If you get caught partying and end up in front of a judge for your Friday-night antics, you may just find yourself facing a drug and alcohol evaluation. If you’re caught driving under the influence in Illinois, you’ll have to be evaluated before the judge will even sentence you.
The reason the judge requires a drug and alcohol evaluation is because it has a direct impact on the nature of the sentencing. That’s why it’s ill-advised to take the drug and alcohol evaluation lightly. It’s recommended that you enlist the services of an attorney to help you through the process as the outcome can affect your life far into the future. Depending on your assessment, the evaluator will determine what level of risk you pose:
- Level 1 is a minimal risk
- Level 2 is a moderate to significant risk
- Level 3 is high risk
What the Different Risk Assessment Levels Mean
Each level carries a different set of requirements as to treatment, and this treatment must be completed to fulfill all obligations to the court. Additionally, it’s possible for the judge to change the terms of the treatment depending on how they feel about your behavior. If you lie to the evaluator and get caught, don’t expect leniency. If the judge changes the terms of treatment, you are bound by both the original document and the judge’s input. Here are the legal mandates for treatment with DUI classes for each level of risk:
- Level 1: DUI Risk Education (10 hours)
- Level 2, moderate: DUI Risk Education (10 hours); early intervention (12 hours over a minimum of four weeks); possible requirement for ongoing continuing care plan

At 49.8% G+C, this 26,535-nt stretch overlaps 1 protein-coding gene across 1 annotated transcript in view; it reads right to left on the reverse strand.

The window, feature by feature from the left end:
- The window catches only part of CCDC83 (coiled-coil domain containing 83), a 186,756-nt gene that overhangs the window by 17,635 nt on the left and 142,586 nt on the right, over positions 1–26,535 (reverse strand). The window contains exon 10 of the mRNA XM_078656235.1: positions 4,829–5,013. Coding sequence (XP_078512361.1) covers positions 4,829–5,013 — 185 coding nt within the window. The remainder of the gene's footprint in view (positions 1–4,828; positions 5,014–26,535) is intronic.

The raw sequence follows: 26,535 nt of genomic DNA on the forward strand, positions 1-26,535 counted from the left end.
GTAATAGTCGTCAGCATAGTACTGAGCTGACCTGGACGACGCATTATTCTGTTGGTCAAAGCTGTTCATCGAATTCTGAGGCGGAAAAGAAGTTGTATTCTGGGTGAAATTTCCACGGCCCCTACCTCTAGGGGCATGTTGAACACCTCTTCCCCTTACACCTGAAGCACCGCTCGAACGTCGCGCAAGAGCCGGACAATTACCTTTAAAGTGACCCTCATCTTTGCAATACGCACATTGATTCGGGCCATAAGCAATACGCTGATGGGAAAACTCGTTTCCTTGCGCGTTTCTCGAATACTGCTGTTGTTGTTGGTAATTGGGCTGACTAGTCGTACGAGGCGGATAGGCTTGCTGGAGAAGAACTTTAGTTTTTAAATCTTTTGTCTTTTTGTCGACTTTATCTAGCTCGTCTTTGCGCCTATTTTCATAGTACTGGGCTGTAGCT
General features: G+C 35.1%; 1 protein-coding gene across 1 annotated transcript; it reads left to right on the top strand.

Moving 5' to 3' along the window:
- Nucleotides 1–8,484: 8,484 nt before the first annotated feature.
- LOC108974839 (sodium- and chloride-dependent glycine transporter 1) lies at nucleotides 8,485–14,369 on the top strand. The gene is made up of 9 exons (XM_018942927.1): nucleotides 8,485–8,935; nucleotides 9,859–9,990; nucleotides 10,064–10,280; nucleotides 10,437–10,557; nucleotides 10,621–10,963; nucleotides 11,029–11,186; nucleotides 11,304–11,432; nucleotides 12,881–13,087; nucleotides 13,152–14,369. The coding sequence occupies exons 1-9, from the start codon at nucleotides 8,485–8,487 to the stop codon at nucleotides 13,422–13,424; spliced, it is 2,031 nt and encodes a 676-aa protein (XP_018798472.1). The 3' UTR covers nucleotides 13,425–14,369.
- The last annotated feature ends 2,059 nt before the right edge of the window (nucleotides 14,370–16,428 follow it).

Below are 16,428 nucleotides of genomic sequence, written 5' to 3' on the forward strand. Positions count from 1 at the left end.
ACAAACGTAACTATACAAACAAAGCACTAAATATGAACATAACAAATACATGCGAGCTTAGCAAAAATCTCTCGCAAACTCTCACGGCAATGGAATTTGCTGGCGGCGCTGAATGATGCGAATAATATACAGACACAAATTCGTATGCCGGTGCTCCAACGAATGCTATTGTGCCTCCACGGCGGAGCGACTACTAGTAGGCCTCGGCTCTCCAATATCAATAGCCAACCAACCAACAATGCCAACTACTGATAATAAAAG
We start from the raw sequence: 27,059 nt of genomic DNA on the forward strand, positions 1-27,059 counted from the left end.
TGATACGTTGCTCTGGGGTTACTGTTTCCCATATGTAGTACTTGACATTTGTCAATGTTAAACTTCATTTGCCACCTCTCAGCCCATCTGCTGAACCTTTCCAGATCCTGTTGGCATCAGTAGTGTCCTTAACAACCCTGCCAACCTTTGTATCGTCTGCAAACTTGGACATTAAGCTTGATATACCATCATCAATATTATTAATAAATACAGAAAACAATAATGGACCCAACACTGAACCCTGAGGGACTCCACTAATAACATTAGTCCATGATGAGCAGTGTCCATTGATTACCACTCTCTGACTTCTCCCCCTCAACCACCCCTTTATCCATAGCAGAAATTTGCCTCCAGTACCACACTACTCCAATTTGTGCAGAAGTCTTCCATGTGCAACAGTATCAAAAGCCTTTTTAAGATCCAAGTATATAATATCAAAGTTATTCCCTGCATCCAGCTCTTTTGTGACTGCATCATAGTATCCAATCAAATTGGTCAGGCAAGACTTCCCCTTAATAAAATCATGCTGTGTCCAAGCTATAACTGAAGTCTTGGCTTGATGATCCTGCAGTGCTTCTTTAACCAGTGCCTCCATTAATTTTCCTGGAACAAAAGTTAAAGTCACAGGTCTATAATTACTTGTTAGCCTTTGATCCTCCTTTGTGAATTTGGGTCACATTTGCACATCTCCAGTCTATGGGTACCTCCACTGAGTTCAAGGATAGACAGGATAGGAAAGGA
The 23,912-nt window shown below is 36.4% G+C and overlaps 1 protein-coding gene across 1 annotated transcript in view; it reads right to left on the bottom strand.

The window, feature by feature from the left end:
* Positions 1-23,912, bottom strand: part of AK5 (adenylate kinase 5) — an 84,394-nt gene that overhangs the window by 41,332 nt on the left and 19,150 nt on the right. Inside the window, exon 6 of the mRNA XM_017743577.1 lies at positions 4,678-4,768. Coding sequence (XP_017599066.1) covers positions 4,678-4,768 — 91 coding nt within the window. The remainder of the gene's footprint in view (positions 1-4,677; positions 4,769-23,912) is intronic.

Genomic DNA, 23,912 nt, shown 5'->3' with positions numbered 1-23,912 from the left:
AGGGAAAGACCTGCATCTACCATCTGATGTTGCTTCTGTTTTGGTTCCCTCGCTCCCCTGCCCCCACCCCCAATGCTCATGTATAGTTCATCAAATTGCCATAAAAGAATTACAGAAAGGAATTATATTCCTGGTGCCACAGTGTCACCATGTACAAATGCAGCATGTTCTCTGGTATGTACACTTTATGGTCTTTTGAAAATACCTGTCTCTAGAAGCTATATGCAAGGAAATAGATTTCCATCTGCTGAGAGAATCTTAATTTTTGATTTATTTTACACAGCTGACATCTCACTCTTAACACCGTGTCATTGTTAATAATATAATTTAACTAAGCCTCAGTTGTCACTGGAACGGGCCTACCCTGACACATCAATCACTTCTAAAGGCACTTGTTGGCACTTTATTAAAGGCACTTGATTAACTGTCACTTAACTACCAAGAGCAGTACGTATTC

- Level 2, significant: DUI Risk Education (10 hours); substance abuse treatment (20 hours); mandatory continuing care plan participation
- Level 3: substance abuse treatment (75 hours); mandatory continuing care plan participation or admission to in-patient treatment facility.
As you can see, this could play a part in your life for a very long time. Get an attorney’s help before submitting to the evaluation to ensure the best possible results.
Know the Alcohol & Drug Evaluation Rules for Your County
If you’re located in Cook County, the rules may be a little different. The evaluations in Cook County are performed by Alcohol and Drug Evaluation Services (ADES). Central States Institute on Addiction operates ADES. Different countys will require that you use different agencies for the substance abuse evaluation. That’s why it’s best to work with an attorney. That way, there’s no question that you’ve chosen the right agency.
Don’t Evade Questions or Lie to the SAP (Substance Abuse Professional)
The person evaluating you will note if you are honest, consistent, or non-evasive. The judge’s primary goal is to ensure public safety by preventing repeat offenses. Lying does not make the judge feel comfortable that you will stay on the straight and narrow should leniency be granted to you. Working with an attorney can help you prepare to answer questions in a way that results in a low-risk assessment—provided that the charges against you do not show otherwise.